The Court found that it was for the Court, in each case, in the light of the circumstances of the case before it and the degree of persuasion and deterrence which appeared to it to be required, to determine the financial penalties appropriate, such as an order for payment of a lump sum, in particular for preventing similar infringements of EU law from recurring (see: Case C‑121/07 Commission v France, and Case C‑279/11 Commission v Ireland).

The Court reiterated that an order to pay a lump sum was based essentially on the assessment of the effects on public and private interests of the failure of the Member State concerned to comply with its obligations, in particular where the breach had  persisted for a long period after the judgment initially establishing it was delivered (Case C‑241/11 Commission v Czech Republic).

The Court held that the imposition of a lump sum payment must depend in each individual case on all the relevant factors relating both to the characteristics of the infringement established and to the conduct of the Member State involved in the procedure initiated under Article 260 TFEU. The Court added that that provision conferred a wide discretion on the Court in deciding whether or not to impose such a penalty.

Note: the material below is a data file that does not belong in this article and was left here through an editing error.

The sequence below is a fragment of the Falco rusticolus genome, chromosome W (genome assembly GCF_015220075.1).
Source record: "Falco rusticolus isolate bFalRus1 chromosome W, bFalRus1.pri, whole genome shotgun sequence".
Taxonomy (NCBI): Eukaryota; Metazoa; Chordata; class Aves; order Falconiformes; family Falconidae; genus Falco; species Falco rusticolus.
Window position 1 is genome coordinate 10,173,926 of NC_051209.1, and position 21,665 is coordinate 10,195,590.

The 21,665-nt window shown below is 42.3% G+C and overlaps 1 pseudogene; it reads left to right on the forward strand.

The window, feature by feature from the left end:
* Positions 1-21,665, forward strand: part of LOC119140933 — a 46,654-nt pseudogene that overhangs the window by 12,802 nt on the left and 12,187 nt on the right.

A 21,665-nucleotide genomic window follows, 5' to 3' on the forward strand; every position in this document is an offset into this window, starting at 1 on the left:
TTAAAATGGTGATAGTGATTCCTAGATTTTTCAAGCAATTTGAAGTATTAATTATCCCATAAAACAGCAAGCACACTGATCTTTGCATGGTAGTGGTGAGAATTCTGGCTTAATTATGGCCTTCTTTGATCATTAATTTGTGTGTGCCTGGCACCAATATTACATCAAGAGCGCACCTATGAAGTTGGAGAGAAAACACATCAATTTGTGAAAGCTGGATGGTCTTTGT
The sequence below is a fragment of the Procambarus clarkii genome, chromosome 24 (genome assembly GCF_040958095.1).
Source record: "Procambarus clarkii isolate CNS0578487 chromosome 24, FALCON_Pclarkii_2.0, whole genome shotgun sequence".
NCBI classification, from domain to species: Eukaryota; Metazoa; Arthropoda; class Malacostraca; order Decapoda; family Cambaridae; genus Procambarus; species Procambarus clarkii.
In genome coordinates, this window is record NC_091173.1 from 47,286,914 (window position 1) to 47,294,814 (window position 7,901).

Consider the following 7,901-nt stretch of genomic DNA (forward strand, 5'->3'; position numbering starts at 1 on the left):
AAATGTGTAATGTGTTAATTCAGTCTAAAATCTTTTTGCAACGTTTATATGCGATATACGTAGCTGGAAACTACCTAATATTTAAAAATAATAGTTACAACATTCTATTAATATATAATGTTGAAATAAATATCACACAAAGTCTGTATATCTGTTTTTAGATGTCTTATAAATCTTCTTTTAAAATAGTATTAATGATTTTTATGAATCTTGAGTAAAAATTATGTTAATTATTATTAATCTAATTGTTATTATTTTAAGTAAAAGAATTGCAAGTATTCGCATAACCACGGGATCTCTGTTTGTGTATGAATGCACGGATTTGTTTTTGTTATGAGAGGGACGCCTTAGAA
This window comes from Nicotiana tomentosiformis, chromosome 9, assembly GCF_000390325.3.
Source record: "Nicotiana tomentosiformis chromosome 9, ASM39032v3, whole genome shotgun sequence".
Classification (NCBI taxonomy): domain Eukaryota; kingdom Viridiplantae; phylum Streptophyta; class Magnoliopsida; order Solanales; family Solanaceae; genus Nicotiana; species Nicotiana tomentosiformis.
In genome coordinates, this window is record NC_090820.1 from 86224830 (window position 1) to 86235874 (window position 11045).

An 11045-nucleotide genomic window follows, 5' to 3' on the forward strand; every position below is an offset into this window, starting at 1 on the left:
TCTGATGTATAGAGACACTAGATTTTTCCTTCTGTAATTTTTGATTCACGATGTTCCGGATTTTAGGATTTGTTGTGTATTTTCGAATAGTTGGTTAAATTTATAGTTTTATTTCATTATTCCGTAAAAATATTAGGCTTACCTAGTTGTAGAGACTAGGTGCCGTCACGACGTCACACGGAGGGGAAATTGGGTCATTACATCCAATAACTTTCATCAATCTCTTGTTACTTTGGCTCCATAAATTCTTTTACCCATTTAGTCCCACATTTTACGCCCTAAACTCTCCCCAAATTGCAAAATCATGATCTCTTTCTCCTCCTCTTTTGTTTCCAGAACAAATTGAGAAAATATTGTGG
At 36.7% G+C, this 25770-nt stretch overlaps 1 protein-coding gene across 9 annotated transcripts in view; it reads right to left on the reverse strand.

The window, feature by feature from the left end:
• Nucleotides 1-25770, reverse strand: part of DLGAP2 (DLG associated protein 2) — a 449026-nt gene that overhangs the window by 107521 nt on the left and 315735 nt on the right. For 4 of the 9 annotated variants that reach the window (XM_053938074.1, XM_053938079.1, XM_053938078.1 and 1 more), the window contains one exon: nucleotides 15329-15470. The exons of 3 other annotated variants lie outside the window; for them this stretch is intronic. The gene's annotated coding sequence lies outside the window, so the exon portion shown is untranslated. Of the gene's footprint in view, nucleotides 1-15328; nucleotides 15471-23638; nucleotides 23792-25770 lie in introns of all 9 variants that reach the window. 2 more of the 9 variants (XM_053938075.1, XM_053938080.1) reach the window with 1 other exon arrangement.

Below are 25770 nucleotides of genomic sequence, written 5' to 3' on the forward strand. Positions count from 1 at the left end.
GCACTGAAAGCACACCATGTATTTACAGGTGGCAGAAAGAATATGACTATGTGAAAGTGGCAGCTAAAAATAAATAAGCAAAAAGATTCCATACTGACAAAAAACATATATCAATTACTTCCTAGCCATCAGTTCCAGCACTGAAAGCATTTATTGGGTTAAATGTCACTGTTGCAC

The Court reiterated that the Member State concerned must actually recover the sums owed, belated recovery after the prescribed time-limits have expired not satisfying the requirements of the EC Treaty (see Case C‑496/09 Commission v Italy). The Court held that if a Member State encountered unforeseen or unforeseeable difficulties or perceives consequences overlooked by the Commission, it must submit those problems for consideration by the Commission together with proposals for suitable amendments to the decision in question (Case C‑354/10 Commission v Greece EU and Case C‑411/12 Commission v Italy), which had not occurred in the present case. The Court find that the infringement of which Spain was accused lasted for a considerable period which in any event had no relation to the difficulties in recovering the aid paid under schemes that had been declared unlawful and incompatible with the internal market.

The Court added that in the present case, the unlawful aid in question was particularly harmful to competition because of its large amount and the unusually large number of recipients regardless of the economic sector of the recipients.  The Court held that where a Member State repeatedly engaged in unlawful conduct in such a manner in a specific sector governed by EU rules, this might be an indication that effective prevention of future repetition of similar infringements of EU law might require the adoption of a dissuasive measure, such as a lump sum payment  The Court therefore considered that it was justifiable in the present case to order Spain to pay a lump sum.


Text of Judgment